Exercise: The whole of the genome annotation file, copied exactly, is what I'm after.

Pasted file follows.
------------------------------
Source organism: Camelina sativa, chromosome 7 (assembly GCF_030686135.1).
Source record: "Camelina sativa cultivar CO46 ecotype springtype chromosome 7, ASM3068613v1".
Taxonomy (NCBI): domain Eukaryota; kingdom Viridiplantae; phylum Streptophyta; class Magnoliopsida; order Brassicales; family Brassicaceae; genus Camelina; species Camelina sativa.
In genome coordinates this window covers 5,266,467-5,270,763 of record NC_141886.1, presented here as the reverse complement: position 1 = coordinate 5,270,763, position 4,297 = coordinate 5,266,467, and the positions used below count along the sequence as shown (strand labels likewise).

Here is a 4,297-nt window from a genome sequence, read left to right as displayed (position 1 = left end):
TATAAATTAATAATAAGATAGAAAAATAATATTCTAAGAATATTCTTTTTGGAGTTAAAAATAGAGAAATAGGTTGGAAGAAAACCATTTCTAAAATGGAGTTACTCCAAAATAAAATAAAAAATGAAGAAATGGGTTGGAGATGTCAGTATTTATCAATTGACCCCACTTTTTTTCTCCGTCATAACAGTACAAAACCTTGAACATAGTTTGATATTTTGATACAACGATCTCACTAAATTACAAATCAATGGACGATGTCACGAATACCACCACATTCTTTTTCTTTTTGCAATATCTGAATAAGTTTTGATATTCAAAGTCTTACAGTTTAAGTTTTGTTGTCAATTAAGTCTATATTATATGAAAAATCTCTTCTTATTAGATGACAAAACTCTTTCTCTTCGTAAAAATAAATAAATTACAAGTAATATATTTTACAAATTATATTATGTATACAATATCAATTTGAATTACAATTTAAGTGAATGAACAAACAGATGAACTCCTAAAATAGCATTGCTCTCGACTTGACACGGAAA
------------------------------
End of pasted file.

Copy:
Source organism: Camelina sativa, chromosome 7 (assembly GCF_030686135.1).
Source record: "Camelina sativa cultivar CO46 ecotype springtype chromosome 7, ASM3068613v1".
Taxonomy (NCBI): domain Eukaryota; kingdom Viridiplantae; phylum Streptophyta; class Magnoliopsida; order Brassicales; family Brassicaceae; genus Camelina; species Camelina sativa.
In genome coordinates this window covers 5,266,467-5,270,763 of record NC_141886.1, presented here as the reverse complement: position 1 = coordinate 5,270,763, position 4,297 = coordinate 5,266,467, and the positions used below count along the sequence as shown (strand labels likewise).

Here is a 4,297-nt window from a genome sequence, read left to right as displayed (position 1 = left end):
TATAAATTAATAATAAGATAGAAAAATAATATTCTAAGAATATTCTTTTTGGAGTTAAAAATAGAGAAATAGGTTGGAAGAAAACCATTTCTAAAATGGAGTTACTCCAAAATAAAATAAAAAATGAAGAAATGGGTTGGAGATGTCAGTATTTATCAATTGACCCCACTTTTTTTCTCCGTCATAACAGTACAAAACCTTGAACATAGTTTGATATTTTGATACAACGATCTCACTAAATTACAAATCAATGGACGATGTCACGAATACCACCACATTCTTTTTCTTTTTGCAATATCTGAATAAGTTTTGATATTCAAAGTCTTACAGTTTAAGTTTTGTTGTCAATTAAGTCTATATTATATGAAAAATCTCTTCTTATTAGATGACAAAACTCTTTCTCTTCGTAAAAATAAATAAATTACAAGTAATATATTTTACAAATTATATTATGTATACAATATCAATTTGAATTACAATTTAAGTGAATGAACAAACAGATGAACTCCTAAAATAGCATTGCTCTCGACTTGACACGGAAA